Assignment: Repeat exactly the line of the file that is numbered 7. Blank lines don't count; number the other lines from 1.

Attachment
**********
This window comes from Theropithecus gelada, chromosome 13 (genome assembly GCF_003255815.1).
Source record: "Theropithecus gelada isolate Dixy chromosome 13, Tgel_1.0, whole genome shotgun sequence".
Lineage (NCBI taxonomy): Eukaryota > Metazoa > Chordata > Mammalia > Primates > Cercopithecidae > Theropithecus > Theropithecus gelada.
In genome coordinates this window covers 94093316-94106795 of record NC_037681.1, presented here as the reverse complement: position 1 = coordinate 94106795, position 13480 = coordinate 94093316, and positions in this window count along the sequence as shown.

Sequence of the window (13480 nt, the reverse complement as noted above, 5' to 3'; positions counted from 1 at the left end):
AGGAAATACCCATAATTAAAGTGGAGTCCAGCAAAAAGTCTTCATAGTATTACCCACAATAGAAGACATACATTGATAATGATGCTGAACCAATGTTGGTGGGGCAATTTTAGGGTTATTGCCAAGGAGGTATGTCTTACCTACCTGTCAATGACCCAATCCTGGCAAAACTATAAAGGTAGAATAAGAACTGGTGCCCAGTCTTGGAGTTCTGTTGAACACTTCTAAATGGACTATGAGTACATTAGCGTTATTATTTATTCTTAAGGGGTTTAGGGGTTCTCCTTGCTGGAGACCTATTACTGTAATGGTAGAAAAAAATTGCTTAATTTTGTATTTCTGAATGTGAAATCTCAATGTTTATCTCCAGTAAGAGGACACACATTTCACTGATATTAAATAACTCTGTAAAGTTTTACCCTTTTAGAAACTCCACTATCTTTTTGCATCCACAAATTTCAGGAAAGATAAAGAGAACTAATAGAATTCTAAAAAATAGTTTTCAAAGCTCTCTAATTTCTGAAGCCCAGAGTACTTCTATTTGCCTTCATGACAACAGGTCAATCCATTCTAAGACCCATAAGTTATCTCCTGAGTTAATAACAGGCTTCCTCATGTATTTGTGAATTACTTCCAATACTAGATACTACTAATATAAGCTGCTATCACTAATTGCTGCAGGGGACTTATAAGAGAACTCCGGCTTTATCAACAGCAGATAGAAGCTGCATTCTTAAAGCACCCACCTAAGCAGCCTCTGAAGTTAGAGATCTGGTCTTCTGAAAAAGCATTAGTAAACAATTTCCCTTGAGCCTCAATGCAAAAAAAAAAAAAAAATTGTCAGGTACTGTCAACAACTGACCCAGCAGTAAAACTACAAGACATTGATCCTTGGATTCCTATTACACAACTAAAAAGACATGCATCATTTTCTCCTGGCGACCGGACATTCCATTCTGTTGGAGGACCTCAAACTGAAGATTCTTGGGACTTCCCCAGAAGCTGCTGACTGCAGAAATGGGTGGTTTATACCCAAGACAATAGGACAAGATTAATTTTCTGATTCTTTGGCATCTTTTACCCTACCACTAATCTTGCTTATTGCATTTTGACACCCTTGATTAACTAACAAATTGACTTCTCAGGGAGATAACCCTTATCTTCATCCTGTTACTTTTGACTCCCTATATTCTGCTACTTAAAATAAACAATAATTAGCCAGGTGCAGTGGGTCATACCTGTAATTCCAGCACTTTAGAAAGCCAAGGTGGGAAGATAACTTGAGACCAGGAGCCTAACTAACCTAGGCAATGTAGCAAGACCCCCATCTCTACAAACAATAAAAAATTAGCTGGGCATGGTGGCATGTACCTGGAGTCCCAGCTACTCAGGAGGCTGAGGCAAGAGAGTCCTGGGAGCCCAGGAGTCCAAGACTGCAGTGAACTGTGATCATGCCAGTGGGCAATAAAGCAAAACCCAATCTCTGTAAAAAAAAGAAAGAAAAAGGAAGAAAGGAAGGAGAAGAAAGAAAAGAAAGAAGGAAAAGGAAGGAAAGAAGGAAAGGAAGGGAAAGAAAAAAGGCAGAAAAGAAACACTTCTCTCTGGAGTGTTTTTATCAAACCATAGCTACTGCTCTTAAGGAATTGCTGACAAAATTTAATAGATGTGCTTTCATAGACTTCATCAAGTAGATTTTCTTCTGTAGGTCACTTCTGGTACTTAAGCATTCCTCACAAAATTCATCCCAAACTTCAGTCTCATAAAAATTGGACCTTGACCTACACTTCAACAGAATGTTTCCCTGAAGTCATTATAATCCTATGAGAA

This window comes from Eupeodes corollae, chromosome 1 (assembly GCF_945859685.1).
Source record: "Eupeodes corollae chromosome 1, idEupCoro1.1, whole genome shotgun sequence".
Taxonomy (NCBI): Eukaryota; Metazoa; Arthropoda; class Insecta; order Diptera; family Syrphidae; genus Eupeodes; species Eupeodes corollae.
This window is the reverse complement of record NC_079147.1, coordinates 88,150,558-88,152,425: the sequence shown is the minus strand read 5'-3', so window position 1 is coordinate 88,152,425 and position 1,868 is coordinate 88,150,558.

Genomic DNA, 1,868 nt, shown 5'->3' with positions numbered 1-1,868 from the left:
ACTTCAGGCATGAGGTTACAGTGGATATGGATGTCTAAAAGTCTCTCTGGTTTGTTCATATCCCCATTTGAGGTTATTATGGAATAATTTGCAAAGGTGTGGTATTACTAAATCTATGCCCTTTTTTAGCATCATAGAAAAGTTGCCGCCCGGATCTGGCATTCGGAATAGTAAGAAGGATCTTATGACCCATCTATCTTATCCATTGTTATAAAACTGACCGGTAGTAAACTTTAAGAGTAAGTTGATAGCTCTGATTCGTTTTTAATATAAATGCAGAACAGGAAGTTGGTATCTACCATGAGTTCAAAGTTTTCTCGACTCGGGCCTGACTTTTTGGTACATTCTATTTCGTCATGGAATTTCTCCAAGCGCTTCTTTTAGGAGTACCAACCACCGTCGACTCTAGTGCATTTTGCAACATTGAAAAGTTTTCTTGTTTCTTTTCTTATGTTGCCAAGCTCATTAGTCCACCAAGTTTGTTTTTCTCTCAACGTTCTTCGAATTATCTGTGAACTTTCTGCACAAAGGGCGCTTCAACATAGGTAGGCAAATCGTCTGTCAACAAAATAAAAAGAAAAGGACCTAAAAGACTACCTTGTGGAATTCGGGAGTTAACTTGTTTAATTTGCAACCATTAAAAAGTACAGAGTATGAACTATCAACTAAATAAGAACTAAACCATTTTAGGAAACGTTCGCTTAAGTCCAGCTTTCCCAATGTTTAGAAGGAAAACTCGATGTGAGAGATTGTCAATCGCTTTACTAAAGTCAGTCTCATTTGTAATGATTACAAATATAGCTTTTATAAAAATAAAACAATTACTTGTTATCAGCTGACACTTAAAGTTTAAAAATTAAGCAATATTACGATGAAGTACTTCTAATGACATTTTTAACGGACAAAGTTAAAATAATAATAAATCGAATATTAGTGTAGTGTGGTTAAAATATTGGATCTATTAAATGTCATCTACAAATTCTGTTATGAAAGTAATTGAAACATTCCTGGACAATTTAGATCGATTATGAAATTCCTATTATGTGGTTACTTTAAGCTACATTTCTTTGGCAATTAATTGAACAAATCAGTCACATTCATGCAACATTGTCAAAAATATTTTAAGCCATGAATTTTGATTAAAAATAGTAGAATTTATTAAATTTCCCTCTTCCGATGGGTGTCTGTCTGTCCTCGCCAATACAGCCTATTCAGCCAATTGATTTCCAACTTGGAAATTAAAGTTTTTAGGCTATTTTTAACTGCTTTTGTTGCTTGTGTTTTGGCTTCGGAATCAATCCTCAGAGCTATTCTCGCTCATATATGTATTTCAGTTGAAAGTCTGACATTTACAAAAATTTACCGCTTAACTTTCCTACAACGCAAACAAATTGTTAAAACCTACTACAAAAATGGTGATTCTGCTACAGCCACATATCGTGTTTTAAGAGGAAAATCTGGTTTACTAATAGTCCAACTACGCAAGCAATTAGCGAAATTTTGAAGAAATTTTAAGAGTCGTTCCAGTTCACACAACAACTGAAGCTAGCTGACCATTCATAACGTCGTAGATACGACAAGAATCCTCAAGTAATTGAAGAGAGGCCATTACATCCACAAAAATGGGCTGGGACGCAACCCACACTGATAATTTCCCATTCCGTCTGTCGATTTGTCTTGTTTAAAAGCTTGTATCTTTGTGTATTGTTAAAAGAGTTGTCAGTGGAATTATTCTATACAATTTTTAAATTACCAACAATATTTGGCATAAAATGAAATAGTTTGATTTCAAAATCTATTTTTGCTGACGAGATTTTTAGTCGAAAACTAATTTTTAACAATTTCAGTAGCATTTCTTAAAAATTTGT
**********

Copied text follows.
This window comes from Eupeodes corollae, chromosome 1 (assembly GCF_945859685.1).